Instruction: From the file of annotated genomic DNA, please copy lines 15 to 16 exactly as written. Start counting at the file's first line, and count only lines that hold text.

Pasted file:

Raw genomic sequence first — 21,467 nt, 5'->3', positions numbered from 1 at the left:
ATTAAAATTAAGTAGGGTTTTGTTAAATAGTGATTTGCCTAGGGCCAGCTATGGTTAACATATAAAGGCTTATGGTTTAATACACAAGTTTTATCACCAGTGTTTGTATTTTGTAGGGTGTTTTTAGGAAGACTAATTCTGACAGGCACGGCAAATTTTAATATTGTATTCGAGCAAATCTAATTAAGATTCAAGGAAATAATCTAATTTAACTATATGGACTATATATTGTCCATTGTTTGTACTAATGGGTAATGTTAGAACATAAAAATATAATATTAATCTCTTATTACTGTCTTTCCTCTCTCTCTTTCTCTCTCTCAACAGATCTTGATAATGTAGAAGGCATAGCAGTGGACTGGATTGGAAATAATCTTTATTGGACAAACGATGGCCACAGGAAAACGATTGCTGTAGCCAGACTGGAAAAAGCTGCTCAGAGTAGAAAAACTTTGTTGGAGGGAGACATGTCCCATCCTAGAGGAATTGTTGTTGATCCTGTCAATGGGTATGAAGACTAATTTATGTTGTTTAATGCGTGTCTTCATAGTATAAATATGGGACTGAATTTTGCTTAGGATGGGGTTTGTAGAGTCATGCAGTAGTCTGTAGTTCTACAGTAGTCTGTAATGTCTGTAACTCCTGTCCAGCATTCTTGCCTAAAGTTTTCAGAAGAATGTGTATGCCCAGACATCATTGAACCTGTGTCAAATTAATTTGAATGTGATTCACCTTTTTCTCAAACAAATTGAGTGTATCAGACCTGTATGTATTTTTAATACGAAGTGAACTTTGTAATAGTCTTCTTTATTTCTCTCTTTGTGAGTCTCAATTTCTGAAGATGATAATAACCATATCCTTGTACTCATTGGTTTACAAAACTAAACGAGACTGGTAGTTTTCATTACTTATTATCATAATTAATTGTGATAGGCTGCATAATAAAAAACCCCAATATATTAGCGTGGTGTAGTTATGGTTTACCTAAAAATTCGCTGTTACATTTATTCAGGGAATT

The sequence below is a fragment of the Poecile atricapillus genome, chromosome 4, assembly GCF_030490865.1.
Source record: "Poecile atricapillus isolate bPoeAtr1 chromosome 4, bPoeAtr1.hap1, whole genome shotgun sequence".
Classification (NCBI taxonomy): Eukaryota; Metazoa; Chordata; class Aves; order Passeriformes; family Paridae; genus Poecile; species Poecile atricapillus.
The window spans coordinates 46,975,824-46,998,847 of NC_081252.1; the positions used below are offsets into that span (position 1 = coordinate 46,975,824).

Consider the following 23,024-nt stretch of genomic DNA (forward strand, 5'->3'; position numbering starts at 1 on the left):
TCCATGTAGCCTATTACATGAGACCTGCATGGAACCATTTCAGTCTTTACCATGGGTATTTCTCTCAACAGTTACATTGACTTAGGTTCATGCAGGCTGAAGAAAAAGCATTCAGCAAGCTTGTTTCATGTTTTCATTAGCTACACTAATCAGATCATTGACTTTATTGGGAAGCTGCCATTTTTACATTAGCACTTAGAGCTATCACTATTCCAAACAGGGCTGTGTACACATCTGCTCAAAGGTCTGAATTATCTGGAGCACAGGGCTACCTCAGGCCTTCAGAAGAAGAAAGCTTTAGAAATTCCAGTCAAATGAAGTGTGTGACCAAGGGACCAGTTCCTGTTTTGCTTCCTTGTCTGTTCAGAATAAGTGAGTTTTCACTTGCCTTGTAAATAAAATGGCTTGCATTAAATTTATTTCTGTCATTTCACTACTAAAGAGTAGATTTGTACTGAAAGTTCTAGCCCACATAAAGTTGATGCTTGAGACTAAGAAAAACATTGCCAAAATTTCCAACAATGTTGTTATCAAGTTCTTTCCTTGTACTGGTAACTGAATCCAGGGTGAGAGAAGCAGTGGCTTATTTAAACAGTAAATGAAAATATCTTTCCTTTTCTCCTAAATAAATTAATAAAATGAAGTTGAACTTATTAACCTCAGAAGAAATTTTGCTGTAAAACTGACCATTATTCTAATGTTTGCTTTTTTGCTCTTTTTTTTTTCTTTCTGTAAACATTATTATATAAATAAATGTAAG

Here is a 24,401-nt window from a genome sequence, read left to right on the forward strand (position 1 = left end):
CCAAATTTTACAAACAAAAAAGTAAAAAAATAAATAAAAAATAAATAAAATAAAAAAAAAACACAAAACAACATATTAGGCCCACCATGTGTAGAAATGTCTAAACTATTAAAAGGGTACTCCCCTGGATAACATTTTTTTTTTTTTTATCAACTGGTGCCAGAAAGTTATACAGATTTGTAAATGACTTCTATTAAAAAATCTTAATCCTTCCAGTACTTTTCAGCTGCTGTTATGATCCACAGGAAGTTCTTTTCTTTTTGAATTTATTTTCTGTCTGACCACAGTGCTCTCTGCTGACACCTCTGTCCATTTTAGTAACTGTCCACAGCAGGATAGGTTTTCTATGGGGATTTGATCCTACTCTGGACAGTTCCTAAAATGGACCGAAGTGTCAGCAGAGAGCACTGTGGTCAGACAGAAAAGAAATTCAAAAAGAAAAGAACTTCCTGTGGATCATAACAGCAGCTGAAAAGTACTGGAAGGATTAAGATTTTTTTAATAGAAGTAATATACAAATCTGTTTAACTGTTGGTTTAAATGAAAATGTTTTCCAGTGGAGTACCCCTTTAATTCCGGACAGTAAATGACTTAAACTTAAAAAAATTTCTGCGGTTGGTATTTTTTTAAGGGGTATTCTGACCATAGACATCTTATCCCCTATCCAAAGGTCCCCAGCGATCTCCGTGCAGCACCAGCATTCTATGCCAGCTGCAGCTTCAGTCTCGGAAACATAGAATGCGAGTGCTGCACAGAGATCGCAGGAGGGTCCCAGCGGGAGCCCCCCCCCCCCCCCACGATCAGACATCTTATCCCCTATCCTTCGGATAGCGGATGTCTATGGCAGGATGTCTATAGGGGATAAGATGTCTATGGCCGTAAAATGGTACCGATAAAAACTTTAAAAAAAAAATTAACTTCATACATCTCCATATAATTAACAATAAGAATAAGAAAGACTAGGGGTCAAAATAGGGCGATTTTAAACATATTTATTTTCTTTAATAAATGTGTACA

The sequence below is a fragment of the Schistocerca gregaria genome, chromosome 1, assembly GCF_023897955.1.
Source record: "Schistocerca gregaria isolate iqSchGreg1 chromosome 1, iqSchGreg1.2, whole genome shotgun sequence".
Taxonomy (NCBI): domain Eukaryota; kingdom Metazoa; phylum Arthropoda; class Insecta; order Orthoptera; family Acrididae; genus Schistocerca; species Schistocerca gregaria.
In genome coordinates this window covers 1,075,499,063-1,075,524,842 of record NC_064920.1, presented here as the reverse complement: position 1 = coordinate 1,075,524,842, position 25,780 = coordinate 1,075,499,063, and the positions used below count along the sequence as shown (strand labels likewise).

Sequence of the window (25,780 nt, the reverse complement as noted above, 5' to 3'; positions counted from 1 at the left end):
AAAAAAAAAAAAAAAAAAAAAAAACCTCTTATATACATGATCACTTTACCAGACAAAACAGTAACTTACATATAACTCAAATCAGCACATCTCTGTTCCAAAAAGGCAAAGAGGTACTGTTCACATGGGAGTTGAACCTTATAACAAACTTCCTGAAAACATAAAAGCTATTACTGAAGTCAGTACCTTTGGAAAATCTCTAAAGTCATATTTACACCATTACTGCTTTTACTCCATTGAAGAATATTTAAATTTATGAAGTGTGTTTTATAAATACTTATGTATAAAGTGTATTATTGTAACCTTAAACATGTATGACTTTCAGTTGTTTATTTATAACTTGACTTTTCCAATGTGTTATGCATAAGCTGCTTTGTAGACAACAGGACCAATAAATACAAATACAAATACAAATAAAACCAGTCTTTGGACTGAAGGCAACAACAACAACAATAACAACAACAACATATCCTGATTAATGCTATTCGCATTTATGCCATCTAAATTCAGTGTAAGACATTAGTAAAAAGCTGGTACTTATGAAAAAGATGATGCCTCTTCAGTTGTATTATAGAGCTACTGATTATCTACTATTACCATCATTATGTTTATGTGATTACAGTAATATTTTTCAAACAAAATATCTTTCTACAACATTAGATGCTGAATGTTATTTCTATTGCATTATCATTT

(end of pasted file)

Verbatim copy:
Sequence of the window (25,780 nt, the reverse complement as noted above, 5' to 3'; positions counted from 1 at the left end):
AAAAAAAAAAAAAAAAAAAAAAAACCTCTTATATACATGATCACTTTACCAGACAAAACAGTAACTTACATATAACTCAAATCAGCACATCTCTGTTCCAAAAAGGCAAAGAGGTACTGTTCACATGGGAGTTGAACCTTATAACAAACTTCCTGAAAACATAAAAGCTATTACTGAAGTCAGTACCTTTGGAAAATCTCTAAAGTCATATTTACACCATTACTGCTTTTACTCCATTGAAGAATATTTAAATTTATGAAGTGTGTTTTATAAATACTTATGTATAAAGTGTATTATTGTAACCTTAAACATGTATGACTTTCAGTTGTTTATTTATAACTTGACTTTTCCAATGTGTTATGCATAAGCTGCTTTGTAGACAACAGGACCAATAAATACAAATACAAATACAAATAAAACCAGTCTTTGGACTGAAGGCAACAACAACAACAATAACAACAACAACATATCCTGATTAATGCTATTCGCATTTATGCCATCTAAATTCAGTGTAAGACATTAGTAAAAAGCTGGTACTTATGAAAAAGATGATGCCTCTTCAGTTGTATTATAGAGCTACTGATTATCTACTATTACCATCATTATGTTTATGTGATTACAGTAATATTTTTCAAACAAAATATCTTTCTACAACATTAGATGCTGAATGTTATTTCTATTGCATTATCATTT